With more and more time passing since the MLB trade deadline, the KC Royals still look like winners. The team offloaded several veterans, such as relievers Scott Barlow and Aroldis Chapman, whose returns netted prospect value and immediate MLB help. Fans should feel good about the trades J.J. Picollo made this summer. Well, most of them at least.
The KC Royals need to move on from these players next season.
There were two big misses from the Royals, both executed shortly before the deadline. These deals both aged poorly and brought in two players who will hopefully not be on the 2023 Royals roster. They both had great opportunities to succeed in Kansas City, but neither player has made a positive impact. With five weeks to go in the season, this front office needs to be looking at the 2024 roster and who fits where. Every trade is a gamble, and these two did not pay off for the Royals.
The Royals may have traded some spare change for Davidson, but the lefty is looking more like a DFA candidate than a player to trade for.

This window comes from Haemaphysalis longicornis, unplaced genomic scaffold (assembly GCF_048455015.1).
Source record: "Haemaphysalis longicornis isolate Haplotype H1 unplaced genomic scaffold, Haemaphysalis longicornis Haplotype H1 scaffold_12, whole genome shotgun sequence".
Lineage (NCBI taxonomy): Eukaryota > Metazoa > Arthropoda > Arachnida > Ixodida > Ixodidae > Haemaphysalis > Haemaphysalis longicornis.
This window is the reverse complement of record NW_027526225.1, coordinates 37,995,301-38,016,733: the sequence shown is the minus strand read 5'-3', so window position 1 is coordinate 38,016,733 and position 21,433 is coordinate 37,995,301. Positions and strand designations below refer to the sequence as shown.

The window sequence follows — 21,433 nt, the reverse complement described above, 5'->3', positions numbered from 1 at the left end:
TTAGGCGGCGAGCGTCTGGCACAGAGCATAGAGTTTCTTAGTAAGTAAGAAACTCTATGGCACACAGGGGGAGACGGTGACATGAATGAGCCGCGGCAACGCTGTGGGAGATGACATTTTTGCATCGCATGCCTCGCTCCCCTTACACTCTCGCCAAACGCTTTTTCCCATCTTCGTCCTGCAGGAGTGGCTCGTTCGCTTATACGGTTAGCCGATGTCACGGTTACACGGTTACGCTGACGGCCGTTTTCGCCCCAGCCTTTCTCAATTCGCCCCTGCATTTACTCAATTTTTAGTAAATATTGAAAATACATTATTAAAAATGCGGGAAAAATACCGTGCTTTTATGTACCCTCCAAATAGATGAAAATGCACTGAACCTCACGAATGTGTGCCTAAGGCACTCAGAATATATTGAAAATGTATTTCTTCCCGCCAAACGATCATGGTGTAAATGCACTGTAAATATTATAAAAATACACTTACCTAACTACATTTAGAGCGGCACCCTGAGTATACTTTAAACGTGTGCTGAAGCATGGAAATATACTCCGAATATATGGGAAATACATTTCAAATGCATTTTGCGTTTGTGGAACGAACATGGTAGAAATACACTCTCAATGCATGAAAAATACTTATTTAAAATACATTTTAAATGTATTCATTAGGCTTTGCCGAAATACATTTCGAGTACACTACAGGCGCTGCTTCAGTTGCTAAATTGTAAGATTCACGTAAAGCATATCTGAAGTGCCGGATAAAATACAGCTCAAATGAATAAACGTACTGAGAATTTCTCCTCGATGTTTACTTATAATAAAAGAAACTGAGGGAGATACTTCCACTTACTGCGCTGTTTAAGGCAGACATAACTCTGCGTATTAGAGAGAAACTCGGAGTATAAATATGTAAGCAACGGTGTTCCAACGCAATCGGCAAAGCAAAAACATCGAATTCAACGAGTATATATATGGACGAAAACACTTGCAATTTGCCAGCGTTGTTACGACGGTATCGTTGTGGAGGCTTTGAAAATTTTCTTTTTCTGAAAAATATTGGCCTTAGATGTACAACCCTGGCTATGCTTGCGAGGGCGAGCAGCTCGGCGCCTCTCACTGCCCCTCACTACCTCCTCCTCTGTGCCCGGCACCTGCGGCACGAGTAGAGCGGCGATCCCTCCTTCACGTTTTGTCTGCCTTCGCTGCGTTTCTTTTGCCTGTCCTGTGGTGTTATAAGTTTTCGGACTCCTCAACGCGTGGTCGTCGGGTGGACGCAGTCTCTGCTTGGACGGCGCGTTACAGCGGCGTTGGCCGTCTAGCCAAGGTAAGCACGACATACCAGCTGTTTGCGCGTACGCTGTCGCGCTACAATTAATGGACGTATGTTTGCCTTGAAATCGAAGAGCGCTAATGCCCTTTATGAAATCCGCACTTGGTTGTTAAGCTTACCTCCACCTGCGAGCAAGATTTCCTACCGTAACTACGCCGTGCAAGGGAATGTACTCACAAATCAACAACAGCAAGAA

The trade was not terrible or one where the Royals gave up much to get Davidson, but there was some hope. The former 19th-round pick of the Braves carved out a nice bullpen role for the Los Angeles Angels earlier this season. The 6.54 ERA may not reflect that, but his more respectable 3.36 FIP exposed a better pitcher than the box score showed. That was the hope of fans, trying to find out why the Royals traded for Davidson in the first place.
In 10 games with the Royals, Davidson has allowed six earned runs and five walks with 10 strikeouts. The strikeout-to-walk ratio is not terrible, but allowing that many runs with that ratio is not going to cut it. He has a very strike split-finger and sweeper, but his main pitches, the fastball and slider, are not fooling opposing batters.
Not every arm in the bullpen can be shut out, but there have to be better options for next season. If the Royals are serious about improving the team, they should move on from Davidson after this season or even earlier if his performance declines.